Modern high yielding hybrid varieties of agricultural crops require larger inputs of chemical elements, such as Nitrogen, which is supplied by chemical fertilisers in concentrated amounts and by organic fertilisers in much lesser amounts.  While organic fertilisers are appropriate to traditional crops, the yield will be significantly lower. It can be surmised that those who advised the President to ban chemical fertilisers overnight had no real expertise in the area of agriculture.  They may have had expertise in the area of health.  There is a need for those who are qualified on the basis of merit in the area that is in question should make the decision.

ABDICATING RESPONSIBILITY

According to the Economynext website, “Sri Lanka banned chemical fertiliser after the Government Medical Officers Association and a Buddhist monk, Athuraliye Rathana, carried on a campaign against them, claiming that kidney and other non-communicable diseases were caused by agro-chemicals. The GMOA has said that according to Pliny the Elder, a Roman author, ancient Sri Lankans had lived for over 140 years when there were no chemical fertilisesr.” In addition to merit, there needs to be both rationality and science in the making of decisions.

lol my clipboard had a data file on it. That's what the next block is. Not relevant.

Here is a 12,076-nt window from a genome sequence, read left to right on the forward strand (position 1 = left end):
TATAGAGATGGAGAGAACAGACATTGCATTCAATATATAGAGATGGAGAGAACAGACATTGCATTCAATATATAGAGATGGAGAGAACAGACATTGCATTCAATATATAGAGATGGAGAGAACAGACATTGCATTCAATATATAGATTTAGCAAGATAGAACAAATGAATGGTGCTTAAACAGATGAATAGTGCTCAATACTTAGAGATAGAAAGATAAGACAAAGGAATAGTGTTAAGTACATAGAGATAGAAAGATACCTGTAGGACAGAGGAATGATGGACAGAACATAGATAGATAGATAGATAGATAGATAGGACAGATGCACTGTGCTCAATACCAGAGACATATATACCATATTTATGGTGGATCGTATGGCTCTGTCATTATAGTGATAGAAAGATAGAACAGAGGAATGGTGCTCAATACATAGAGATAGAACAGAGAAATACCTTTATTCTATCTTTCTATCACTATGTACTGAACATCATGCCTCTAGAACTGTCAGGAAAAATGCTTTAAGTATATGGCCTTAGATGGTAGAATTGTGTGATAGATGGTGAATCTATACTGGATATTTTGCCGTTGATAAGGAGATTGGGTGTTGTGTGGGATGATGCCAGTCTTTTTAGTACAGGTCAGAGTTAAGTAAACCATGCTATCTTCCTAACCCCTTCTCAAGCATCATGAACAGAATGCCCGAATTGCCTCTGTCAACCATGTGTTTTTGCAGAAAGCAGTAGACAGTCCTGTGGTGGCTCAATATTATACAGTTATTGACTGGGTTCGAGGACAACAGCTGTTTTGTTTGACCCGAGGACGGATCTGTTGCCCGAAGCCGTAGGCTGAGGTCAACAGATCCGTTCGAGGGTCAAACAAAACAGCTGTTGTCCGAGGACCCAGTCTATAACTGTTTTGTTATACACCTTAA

It is unfortunate that the state institutions responsible for ensuring agricultural productivity, were unable to have an impact on the rationality of the decision to ban chemical fertilisers. The ban was implemented with immediate effect despite being at high cost to the national economy, to farmer incomes and to consumer prices.  This is indicative of the lack of voice and strength of the relevant state agencies that needs to be rectified.  The two ways to rectify their weakness is to ensure that persons appointed to high positions of state are competent and that once they are appointed they are secure in their positions to stand up for what is right and rational.  An appointing authority, comprising the government, Opposition and civil society, as envisaged by the 17th and 19th Amendments would be more likely to make suitable appointments than the President, acting by himself, with his advisors.